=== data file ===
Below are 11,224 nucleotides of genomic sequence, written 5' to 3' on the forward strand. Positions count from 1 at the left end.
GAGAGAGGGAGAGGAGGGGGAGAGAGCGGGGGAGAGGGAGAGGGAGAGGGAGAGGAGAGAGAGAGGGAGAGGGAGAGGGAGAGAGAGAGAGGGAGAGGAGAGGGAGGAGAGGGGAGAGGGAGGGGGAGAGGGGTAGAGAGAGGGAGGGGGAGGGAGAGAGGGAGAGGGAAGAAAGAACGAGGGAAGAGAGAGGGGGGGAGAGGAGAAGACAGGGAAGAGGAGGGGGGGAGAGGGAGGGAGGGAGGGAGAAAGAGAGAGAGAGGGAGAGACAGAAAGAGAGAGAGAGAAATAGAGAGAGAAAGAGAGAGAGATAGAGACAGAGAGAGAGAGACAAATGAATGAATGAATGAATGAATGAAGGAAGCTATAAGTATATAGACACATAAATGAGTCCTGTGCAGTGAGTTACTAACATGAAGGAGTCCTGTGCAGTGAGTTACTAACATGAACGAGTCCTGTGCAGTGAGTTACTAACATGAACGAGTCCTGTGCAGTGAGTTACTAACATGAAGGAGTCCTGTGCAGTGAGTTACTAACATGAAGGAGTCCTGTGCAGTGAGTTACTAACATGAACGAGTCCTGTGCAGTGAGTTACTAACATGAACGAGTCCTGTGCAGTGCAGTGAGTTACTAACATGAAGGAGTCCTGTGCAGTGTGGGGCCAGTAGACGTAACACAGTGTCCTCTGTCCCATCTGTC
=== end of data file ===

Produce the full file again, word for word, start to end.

Below are 11,224 nucleotides of genomic sequence, written 5' to 3' on the forward strand. Positions count from 1 at the left end.
GAGAGAGGGAGAGGAGGGGGAGAGAGCGGGGGAGAGGGAGAGGGAGAGGGAGAGGAGAGAGAGAGGGAGAGGGAGAGGGAGAGAGAGAGAGGGAGAGGAGAGGGAGGAGAGGGGAGAGGGAGGGGGAGAGGGGTAGAGAGAGGGAGGGGGAGGGAGAGAGGGAGAGGGAAGAAAGAACGAGGGAAGAGAGAGGGGGGGAGAGGAGAAGACAGGGAAGAGGAGGGGGGGAGAGGGAGGGAGGGAGGGAGAAAGAGAGAGAGAGGGAGAGACAGAAAGAGAGAGAGAGAAATAGAGAGAGAAAGAGAGAGAGATAGAGACAGAGAGAGAGAGACAAATGAATGAATGAATGAATGAATGAAGGAAGCTATAAGTATATAGACACATAAATGAGTCCTGTGCAGTGAGTTACTAACATGAAGGAGTCCTGTGCAGTGAGTTACTAACATGAACGAGTCCTGTGCAGTGAGTTACTAACATGAACGAGTCCTGTGCAGTGAGTTACTAACATGAAGGAGTCCTGTGCAGTGAGTTACTAACATGAAGGAGTCCTGTGCAGTGAGTTACTAACATGAACGAGTCCTGTGCAGTGAGTTACTAACATGAACGAGTCCTGTGCAGTGCAGTGAGTTACTAACATGAAGGAGTCCTGTGCAGTGTGGGGCCAGTAGACGTAACACAGTGTCCTCTGTCCCATCTGTC